Further inspection indicated my shots were hitting low(in the form of a pellet with a tufts of carpet nap imbedded in it corresponding with a half hole on the bottom of the box.
    Okay, I’m flexible! I rotated the box 90° and stood it on it’s side giving me about 6″ more backer down low and found I was hitting a little over an inch low @ 5:00, I continued to 5 shots and noticed the reticle seemed to be rotating and decided to keep the horizontal level in my sight picture.
    The result was a beautiful 3/4 semi-circle about 3/4″ across, this is at half my normal distance due to the weather disallowing the back door to be open.
    The gun seems to be doing better on pellets that are only flush seated so I’ll keep shooting it for a bit more but if I hear that Buzz again it’ll be time to setup the spring compressor.

  9. B.B.

    Help me understand this. Is Hatsan saying that the new Hercules will be available in all of six different calibers? Or are they saying one Hercules rifle can shoot any of six different calibers? I’m have a difficult time understanding how a Hercules rifle can shoot six different calibers without having to swap out the barrel for each caliber.

    • Cstoehr,

      While no expert on PCP’s…..I would imagine that you would have your option to chose your caliber and then have the option of screwing in different barrels @ added cost. The power plant would be the same with the exception of some “tuning” for the different calibers. With this, the .177 barrel would be thicker walled and the bigger one’s smaller walled, with the same thread to screw it in, with the same O.D..

      Just a guess,…if I was to do this. .177 and .22 in the same gun is becoming more common. Different barrels of course. Yes, you would have to swap the barrels for different calibers.

  10. I really want to like the Maximus, but it all depends on price. The Discovery has a wood stock and a much better looking front site. The Maximus has a Crosman 760 pressed/glued on looking front sight. Unless the actual selling price is less than $199, I can see buying it myself. I’ll pay $60 for a wood stock and a better front sight. But that just me.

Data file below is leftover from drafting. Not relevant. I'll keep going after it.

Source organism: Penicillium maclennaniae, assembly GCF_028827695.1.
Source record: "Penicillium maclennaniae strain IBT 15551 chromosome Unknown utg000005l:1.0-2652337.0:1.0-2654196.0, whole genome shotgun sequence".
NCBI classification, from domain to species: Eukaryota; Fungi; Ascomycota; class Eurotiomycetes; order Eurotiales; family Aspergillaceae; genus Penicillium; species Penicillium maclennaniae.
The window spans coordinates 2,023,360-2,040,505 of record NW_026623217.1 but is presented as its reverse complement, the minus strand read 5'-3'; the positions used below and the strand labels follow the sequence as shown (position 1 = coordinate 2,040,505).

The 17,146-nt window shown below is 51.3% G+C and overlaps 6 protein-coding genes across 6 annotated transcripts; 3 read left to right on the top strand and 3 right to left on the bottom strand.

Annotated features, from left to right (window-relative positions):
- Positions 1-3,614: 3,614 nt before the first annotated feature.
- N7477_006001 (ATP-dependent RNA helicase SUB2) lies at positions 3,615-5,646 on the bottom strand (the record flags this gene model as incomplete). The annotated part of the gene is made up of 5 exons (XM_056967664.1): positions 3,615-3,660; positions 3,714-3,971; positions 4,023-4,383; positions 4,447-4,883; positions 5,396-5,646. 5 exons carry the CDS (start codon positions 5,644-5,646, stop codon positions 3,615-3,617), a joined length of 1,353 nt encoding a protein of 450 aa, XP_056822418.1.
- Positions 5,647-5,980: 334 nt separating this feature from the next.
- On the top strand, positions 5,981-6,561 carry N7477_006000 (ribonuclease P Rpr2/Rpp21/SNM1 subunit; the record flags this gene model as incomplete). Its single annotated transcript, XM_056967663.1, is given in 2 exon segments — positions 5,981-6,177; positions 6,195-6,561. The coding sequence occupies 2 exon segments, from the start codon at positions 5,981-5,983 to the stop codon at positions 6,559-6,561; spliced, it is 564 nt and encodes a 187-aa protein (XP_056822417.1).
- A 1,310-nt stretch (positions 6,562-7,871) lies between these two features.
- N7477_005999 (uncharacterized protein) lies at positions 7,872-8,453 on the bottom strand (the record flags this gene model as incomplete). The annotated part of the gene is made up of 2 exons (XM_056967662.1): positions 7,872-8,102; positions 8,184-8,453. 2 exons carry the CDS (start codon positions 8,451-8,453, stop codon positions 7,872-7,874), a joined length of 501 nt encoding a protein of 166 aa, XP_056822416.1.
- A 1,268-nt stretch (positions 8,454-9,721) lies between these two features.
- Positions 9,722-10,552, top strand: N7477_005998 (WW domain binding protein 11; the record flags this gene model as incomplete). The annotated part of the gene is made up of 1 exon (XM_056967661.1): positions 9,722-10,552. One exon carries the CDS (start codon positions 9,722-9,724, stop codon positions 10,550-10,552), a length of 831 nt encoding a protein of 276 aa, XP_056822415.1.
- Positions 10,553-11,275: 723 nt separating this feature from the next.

11. Was one of those a Hatsan 125? I’ve read of muzzle velocities in the 710’s with 25 grain pellets in the 125. Seems like that would be flatter shooting than a 30 in the 500’s.

    • Guess that depends on how many different ranges you’d use it for.
      I believe I read it was built on the 135 platform(no idea what the differences are!) But it’s gotta still be packin’ a thump out for a ways!

    • Jim,

      That’s a great question that I don’t have clue about the right answer!

      Seems “dark side” refers to the “other side” of more common air guns, I.e., pcp vs springers/pumpers/co2

      I would also speculate that dark side refers to the black hole that you encounter when you travel the monetary path of pcp’s that inevitably leads to tanks, gauges, compressors,etc.


  12. I agree with you, Tom. That regulator is great news! Am I correct that it must be installed in the removable cylinders for the guns that it fits? If so, then I would be able to send out the cylinders from my BT 65 SB Elite, Galatian II, Big Bore Carnivore .30 cal., Big Bore Carnivore .357 cal., and will still be able to shoot my guns by using my spare cylinder to swap between all of them, while the retrofit is being done?
    Is the installation such a no brainer that a gun owner can easily do it himself?

  13. One other thought.
    Must the regulator be tuned to the gun in which it will be used and thus cannot be swapped between guns that take the same cylinders?
    That would necessitate that an owner somehow tag the cylinder to a specific gun and not switch or use spare cylinders between guns, wouldn’t it?
    Would setting the regulator generically be out of the question?
    I have four Hatsans that take the same cylinder?
    A regulator makes perfect sense for hunting guns.